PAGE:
Bill Snyder and Jim Mora Jr. have opposite coaching backgrounds.
Snyder rose up the college ranks until he became the offensive coordinator at Iowa and ultimately took over at Kansas State, where he has stayed since 1989.
Mora Jr. has coached many different positions and teams, bouncing between college football and the NFL. He has worked as head coach for the Atlanta Falcons, Seattle Seahawks and now the UCLA Bruins.
More and more coaches are following the path of Mora Jr. But Snyder will never be one of them. He has never liked the idea of coaching in the NFL.
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“I’ve just never been interested in it,” Snyder said.
Control is the main reason why.
“It always concerned me when you’ve got players that make more money than their coaches,” Snyder said. “You kind of wonder who is the authority figure in that alignment.”
Snyder went on to tell a story about a former K-State quarterback, likely Michael Bishop though he wouldn’t mention the name, who was set to start an NFL game until management brought in a high-priced backup. The night before the game, Snyder said, the backup went to management and insisted he start instead.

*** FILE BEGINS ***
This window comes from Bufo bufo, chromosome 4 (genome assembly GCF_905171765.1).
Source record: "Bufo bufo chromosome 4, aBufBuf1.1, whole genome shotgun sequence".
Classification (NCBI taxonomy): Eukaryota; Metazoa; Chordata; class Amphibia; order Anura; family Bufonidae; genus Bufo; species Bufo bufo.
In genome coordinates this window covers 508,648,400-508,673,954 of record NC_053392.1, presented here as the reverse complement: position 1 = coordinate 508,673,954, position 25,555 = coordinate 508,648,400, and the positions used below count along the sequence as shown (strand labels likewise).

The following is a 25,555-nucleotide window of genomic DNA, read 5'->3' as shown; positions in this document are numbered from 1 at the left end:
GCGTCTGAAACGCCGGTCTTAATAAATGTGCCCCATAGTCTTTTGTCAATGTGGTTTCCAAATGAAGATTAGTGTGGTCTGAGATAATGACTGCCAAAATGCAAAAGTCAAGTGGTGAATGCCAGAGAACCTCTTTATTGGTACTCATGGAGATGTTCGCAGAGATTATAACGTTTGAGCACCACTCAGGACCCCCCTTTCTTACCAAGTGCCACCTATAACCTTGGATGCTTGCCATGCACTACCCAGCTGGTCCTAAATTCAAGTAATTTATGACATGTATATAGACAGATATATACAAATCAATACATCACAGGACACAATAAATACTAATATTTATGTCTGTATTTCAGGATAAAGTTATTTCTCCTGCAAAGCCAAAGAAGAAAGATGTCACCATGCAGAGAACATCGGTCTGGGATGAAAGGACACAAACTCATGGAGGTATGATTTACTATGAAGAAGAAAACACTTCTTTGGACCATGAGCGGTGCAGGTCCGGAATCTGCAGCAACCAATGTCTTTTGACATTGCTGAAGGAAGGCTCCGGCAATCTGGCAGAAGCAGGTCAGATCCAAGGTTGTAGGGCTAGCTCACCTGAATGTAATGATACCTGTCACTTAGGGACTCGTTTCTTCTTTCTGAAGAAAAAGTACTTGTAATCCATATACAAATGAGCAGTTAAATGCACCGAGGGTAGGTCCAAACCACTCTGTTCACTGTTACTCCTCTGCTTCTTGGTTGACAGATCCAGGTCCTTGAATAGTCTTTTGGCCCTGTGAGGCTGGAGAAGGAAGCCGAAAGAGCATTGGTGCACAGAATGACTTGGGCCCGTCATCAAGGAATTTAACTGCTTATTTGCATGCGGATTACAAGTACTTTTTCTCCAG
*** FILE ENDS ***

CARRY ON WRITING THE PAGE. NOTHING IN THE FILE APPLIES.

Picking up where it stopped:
“He got a call in the middle of the night and said you’re not starting anymore,” Snyder said. “You know, it’s who has the control and whether you can really coach or not. You see the same thing. There is talk right now in the NBA with a player and a coach and who has control over the program. That’s something that, I’m not a control freak, but I think it’s important that you have control over your program.”
Mora Jr. said he thought Snyder would make an excellent NFL coach, if he ever changes his mind.
“Football at every level is about fundamentals,” he said. “It’s about effort, it’s about discipline, it’s about technique, it’s about talent and it’s about having standards. I don’t think it’s about formations and plays. I think it’s about coaching.”
Snyder and Mora were both asked about their coaching futures Thursday.
On when he may retire, Snyder said “I have no idea.”
On whether or not he may interested in the vacant San Francisco 49ers job, Mora Jr. said, “I have no plans to coach anywhere but UCLA at this time.”
Fan edge for K-State
The Wildcats should enjoy a hefty fan advantage over UCLA. K-State administrators predict as many as 25,000 of their fans will be in attendance Friday, while UCLA has struggled to sell a quarter of its 12,000-seat ticket allotment. An Alamo Bowl prep rally for both teams on Wednesday was attended almost exclusively by K-State fans.